The Student News Site of Appalachian State University

The Appalachian

The Student News Site of Appalachian State University

The Appalachian

The Student News Site of Appalachian State University

The Appalachian

Newsletter Signup

Get our news delivered straight to your inbox every week.

* indicates required

Freshmen making an early impact for mountaineers

Freshman+Reed+Hunnicutt+heads+back+on+offense.++The+forward+locked+down+the+Mountaineer%E2%80%99s+win+with+his+goal+Saturday%2C+September+16th+against+Longwood.+
Freshman Reed Hunnicutt heads back on offense. The forward locked down the Mountaineer’s win with his goal Saturday, September 16th against Longwood.

It’s not very often that a NCAA soccer team has 14 freshmen on a team. It is even less often that a team with this many freshmen is able to compete at a high level and beat some quality opponents. Even in this case, most of the freshmen probably would not be seeing too much playing time, much less starting, playing impactful minutes and scoring goals.

Apparently, no one told second-year App State head coach Jason O’Keefe about these notions. Or maybe someone did, and he just threw caution to the wind.

Whatever the case may be, this year’s young team along with a pair of first-year transfer students brings O’Keefe’s first full recruiting class to a total of 16.

“I’ve been thoroughly impressed. They’ve come in, been professional, been mature and it’s been good,” O’Keefe said.

With a total of 16 newcomers to the program, one would expect the Mountaineers to be going through a sort of rebuilding phase with high hopes for the future and not much of a focus on actually winning matches.

O’Keefe clearly is not one who focuses too much on what other people think as he has proven all of these things untrue, or at least in this case. The Mountaineers are currently a respectable  3-4-1 and have been competitive in each match.

“As far as this class goes, we’re real excited about what has transpired with them and we’re excited about the rest of the season and beyond,” O’Keefe said.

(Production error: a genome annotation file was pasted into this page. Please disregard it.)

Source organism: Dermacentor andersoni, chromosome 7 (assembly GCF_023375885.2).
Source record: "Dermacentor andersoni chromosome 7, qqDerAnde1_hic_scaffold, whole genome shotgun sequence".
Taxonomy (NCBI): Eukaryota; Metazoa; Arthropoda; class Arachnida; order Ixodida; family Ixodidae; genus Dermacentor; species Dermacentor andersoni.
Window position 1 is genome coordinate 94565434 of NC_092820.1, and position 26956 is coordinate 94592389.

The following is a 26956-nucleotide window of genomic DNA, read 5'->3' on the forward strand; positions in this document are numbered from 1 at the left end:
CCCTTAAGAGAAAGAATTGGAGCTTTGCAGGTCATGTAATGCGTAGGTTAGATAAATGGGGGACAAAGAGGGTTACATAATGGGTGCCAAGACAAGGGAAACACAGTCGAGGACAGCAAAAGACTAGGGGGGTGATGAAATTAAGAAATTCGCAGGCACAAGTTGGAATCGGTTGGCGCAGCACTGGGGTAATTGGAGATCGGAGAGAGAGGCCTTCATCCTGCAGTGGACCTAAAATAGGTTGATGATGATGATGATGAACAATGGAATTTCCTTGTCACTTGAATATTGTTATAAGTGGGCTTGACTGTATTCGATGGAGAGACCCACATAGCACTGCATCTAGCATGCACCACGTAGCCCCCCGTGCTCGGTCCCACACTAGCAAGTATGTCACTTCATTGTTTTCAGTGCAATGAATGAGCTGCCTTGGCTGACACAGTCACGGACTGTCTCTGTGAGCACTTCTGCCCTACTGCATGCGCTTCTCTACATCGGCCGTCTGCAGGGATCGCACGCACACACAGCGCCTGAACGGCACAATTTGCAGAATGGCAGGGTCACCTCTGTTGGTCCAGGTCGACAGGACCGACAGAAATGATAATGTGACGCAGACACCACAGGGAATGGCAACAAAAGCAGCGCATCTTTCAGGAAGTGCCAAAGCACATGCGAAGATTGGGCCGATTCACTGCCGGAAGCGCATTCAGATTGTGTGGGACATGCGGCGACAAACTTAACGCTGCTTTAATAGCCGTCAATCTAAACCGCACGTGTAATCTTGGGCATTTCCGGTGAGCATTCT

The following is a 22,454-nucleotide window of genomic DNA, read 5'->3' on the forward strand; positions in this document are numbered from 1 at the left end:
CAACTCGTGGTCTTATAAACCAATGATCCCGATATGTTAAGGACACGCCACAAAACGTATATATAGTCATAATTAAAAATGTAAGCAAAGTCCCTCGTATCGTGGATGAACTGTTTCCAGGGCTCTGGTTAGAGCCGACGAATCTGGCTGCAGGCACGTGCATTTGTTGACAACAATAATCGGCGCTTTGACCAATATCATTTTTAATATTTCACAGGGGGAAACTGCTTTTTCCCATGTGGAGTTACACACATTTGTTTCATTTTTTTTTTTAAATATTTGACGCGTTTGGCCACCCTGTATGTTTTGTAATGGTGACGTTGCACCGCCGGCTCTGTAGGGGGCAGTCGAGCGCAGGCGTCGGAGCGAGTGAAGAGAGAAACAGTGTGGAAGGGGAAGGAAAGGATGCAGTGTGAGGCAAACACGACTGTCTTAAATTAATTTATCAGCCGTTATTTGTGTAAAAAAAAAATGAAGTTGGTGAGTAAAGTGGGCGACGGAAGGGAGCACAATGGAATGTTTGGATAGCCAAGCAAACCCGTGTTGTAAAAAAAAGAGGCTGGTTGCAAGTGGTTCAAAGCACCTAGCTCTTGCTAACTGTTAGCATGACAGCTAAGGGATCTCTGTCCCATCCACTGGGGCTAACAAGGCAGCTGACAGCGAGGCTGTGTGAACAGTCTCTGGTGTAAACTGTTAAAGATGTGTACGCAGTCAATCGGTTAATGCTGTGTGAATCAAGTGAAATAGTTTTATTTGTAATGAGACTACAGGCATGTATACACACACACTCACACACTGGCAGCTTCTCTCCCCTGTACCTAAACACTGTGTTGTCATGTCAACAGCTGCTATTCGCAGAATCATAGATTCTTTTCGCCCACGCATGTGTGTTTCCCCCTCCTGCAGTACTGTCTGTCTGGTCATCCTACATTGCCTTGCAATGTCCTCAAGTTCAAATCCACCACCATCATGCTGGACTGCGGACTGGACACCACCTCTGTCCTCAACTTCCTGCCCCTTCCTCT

Eight of the team’s freshmen have started at least one match so far this year and four have found the back of the net, scoring at least once this season.

“Getting them these quality games prior to conference play is massive. We’ve been in some heavy games with some really good programs but everything is going to be amplified once we start conference play,” O’Keefe said.  “We’ll hopefully be ready to go after this non-conference schedule and these important minutes and experiences that they’ve been able to log.”

Juan Hernandez celebrates just moments after kicking his second goal of the night. As a freshman, Hernandez clearly established himself as a valuable asset to the team during his first home game against UCA.

Freshman forward Juan Hernandez leads the team in both goals with two and total points with five. Hernandez was also named Sun Belt offensive player of the week after his standout performance against Central Arkansas in which he scored both goals to lead App State to a 2-1 victory. After coming off the bench in the victory, playing 61 minutes and scoring the decisive goals, the Winter Garden, Florida native earned himself a starting role and has started six of App’s eight games.

Another one of the more productive freshmen has been forward Reed Hunnicutt, who is tied for the team lead in assists with two. In addition to his assists, Hunnicutt has scored a goal, giving him four total points on the year, good for second on the team. His goal was the decisive one in App State’s shutout 1-0 victory over Longwood.

Despite fitting right in at the collegiate level, Hunnicutt did notice a difference between the styles of play in high school and college.

“It’s definitely a lot more competitive,” he said. “In high school you have a few good players, but then you come to the collegiate level and there is definitely a lot more talent and skill that you have to adjust to.”